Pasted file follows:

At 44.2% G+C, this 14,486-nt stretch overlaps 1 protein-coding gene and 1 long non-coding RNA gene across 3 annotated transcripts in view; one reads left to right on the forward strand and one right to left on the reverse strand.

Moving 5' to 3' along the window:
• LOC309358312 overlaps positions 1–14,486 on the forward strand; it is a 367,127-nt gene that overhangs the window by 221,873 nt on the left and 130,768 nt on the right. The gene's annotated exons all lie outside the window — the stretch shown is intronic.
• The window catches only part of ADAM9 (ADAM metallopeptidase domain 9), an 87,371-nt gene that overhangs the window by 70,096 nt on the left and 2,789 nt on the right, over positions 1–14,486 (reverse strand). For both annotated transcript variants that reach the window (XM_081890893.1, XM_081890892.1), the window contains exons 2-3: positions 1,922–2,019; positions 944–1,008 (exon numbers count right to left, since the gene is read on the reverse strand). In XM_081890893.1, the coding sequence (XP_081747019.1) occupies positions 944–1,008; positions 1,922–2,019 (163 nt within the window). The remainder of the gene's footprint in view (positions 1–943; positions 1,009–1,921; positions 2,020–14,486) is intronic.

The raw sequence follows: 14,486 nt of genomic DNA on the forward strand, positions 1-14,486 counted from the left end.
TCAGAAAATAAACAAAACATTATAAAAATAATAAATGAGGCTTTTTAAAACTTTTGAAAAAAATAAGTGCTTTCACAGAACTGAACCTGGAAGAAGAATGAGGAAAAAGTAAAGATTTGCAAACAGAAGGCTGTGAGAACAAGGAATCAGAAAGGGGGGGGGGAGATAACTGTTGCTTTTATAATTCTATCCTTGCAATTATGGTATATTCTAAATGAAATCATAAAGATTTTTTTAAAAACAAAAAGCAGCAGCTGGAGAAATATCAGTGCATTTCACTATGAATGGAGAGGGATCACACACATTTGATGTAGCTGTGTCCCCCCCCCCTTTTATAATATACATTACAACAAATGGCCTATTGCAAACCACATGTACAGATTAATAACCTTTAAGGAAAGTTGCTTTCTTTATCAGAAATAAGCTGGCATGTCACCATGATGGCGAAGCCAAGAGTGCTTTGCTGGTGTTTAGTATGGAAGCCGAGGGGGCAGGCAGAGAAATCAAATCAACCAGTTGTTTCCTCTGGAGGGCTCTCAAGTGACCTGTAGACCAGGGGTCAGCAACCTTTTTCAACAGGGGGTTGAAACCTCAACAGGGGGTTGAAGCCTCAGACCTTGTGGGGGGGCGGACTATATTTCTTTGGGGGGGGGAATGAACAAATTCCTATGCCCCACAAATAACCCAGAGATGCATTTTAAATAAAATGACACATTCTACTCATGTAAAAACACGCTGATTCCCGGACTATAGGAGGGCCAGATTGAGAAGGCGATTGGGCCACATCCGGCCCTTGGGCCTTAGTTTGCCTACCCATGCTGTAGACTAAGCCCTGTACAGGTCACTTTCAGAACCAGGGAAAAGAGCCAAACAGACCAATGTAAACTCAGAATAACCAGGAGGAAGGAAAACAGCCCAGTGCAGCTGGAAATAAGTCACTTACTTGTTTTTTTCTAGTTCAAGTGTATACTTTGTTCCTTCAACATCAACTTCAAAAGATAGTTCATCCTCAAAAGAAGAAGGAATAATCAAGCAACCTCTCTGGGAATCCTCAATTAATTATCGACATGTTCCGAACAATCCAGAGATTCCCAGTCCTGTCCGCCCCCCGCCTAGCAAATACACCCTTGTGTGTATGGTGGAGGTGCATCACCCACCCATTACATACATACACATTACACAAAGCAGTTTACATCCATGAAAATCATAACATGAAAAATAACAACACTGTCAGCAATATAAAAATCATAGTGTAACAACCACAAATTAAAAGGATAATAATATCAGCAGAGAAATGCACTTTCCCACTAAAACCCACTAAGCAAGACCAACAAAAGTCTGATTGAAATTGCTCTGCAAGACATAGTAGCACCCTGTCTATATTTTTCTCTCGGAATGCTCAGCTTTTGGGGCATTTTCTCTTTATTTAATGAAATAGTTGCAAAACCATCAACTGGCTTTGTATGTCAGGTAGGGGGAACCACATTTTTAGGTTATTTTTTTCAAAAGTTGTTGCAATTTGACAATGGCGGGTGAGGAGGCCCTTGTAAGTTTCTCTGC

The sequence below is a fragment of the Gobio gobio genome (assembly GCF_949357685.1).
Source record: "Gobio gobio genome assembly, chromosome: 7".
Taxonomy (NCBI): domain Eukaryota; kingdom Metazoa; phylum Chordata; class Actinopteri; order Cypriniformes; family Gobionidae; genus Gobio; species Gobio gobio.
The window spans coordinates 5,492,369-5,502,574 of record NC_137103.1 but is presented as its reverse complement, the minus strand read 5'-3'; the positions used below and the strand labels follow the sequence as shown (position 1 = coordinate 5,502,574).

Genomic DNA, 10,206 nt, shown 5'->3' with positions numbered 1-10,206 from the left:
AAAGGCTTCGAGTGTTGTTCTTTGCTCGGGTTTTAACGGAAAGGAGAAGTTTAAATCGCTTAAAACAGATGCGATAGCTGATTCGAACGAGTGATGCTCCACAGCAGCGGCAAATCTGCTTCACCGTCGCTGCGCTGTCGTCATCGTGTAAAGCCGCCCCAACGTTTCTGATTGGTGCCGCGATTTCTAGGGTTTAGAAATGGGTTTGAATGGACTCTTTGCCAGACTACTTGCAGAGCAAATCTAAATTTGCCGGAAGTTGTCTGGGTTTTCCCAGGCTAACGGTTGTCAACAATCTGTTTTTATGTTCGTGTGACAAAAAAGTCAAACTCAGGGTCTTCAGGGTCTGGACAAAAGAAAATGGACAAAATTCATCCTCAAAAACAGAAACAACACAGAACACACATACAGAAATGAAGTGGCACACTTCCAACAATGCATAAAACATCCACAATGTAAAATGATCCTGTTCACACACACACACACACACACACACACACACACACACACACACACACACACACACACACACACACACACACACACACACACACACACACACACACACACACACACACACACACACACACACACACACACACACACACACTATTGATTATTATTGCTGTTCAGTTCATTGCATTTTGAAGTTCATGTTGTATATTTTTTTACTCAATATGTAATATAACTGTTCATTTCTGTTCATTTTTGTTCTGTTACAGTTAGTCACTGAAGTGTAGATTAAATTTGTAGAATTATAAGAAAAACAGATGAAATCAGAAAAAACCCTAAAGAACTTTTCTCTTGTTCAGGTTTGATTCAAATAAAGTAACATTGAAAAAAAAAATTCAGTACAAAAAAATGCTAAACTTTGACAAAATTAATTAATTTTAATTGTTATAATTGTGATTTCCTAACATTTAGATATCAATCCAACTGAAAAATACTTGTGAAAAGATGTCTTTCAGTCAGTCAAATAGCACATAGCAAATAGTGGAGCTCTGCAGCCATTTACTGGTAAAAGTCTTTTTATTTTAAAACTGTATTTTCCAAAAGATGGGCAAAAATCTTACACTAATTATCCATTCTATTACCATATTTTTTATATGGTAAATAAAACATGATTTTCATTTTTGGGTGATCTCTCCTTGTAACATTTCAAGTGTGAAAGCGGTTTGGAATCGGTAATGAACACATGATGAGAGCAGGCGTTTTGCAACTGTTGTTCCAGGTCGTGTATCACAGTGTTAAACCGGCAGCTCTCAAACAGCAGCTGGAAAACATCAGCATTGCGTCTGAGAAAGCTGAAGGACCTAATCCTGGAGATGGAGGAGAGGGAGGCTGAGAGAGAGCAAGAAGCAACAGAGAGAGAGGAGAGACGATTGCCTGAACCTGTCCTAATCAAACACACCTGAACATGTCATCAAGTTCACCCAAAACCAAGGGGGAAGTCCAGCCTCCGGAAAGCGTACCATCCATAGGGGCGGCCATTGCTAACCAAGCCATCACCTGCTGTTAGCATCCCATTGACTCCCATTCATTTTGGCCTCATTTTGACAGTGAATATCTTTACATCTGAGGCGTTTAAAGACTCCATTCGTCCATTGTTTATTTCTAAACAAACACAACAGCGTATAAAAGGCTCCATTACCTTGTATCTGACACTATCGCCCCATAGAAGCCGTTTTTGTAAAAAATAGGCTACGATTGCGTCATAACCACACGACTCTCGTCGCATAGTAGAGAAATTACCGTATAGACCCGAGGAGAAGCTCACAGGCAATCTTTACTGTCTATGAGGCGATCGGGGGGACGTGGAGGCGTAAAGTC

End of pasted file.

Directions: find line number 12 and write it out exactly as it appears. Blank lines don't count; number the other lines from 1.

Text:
AAAGGCTTCGAGTGTTGTTCTTTGCTCGGGTTTTAACGGAAAGGAGAAGTTTAAATCGCTTAAAACAGATGCGATAGCTGATTCGAACGAGTGATGCTCCACAGCAGCGGCAAATCTGCTTCACCGTCGCTGCGCTGTCGTCATCGTGTAAAGCCGCCCCAACGTTTCTGATTGGTGCCGCGATTTCTAGGGTTTAGAAATGGGTTTGAATGGACTCTTTGCCAGACTACTTGCAGAGCAAATCTAAATTTGCCGGAAGTTGTCTGGGTTTTCCCAGGCTAACGGTTGTCAACAATCTGTTTTTATGTTCGTGTGACAAAAAAGTCAAACTCAGGGTCTTCAGGGTCTGGACAAAAGAAAATGGACAAAATTCATCCTCAAAAACAGAAACAACACAGAACACACATACAGAAATGAAGTGGCACACTTCCAACAATGCATAAAACATCCACAATGTAAAATGATCCTGTTCACACACACACACACACACACACACACACACACACACACACACACACACACACACACACACACACACACACACACACACACACACACACACACACACACACACACACACACACACACACACACACACACACACACACACTATTGATTATTATTGCTGTTCAGTTCATTGCATTTTGAAGTTCATGTTGTATATTTTTTTACTCAATATGTAATATAACTGTTCATTTCTGTTCATTTTTGTTCTGTTACAGTTAGTCACTGAAGTGTAGATTAAATTTGTAGAATTATAAGAAAAACAGATGAAATCAGAAAAAACCCTAAAGAACTTTTCTCTTGTTCAGGTTTGATTCAAATAAAGTAACATTGAAAAAAAAAATTCAGTACAAAAAAATGCTAAACTTTGACAAAATTAATTAATTTTAATTGTTATAATTGTGATTTCCTAACATTTAGATATCAATCCAACTGAAAAATACTTGTGAAAAGATGTCTTTCAGTCAGTCAAATAGCACATAGCAAATAGTGGAGCTCTGCAGCCATTTACTGGTAAAAGTCTTTTTATTTTAAAACTGTATTTTCCAAAAGATGGGCAAAAATCTTACACTAATTATCCATTCTATTACCATATTTTTTATATGGTAAATAAAACATGATTTTCATTTTTGGGTGATCTCTCCTTGTAACATTTCAAGTGTGAAAGCGGTTTGGAATCGGTAATGAACACATGATGAGAGCAGGCGTTTTGCAACTGTTGTTCCAGGTCGTGTATCACAGTGTTAAACCGGCAGCTCTCAAACAGCAGCTGGAAAACATCAGCATTGCGTCTGAGAAAGCTGAAGGACCTAATCCTGGAGATGGAGGAGAGGGAGGCTGAGAGAGAGCAAGAAGCAACAGAGAGAGAGGAGAGACGATTGCCTGAACCTGTCCTAATCAAACACACCTGAACATGTCATCAAGTTCACCCAAAACCAAGGGGGAAGTCCAGCCTCCGGAAAGCGTACCATCCATAGGGGCGGCCATTGCTAACCAAGCCATCACCTGCTGTTAGCATCCCATTGACTCCCATTCATTTTGGCCTCATTTTGACAGTGAATATCTTTACATCTGAGGCGTTTAAAGACTCCATTCGTCCATTGTTTATTTCTAAACAAACACAACAGCGTATAAAAGGCTCCATTACCTTGTATCTGACACTATCGCCCCATAGAAGCCGTTTTTGTAAAAAATAGGCTACGATTGCGTCATAACCACACGACTCTCGTCGCATAGTAGAGAAATTACCGTATAGACCCGAGGAGAAGCTCACAGGCAATCTTTACTGTCTATGAGGCGATCGGGGGGACGTGGAGGCGTAAAGTC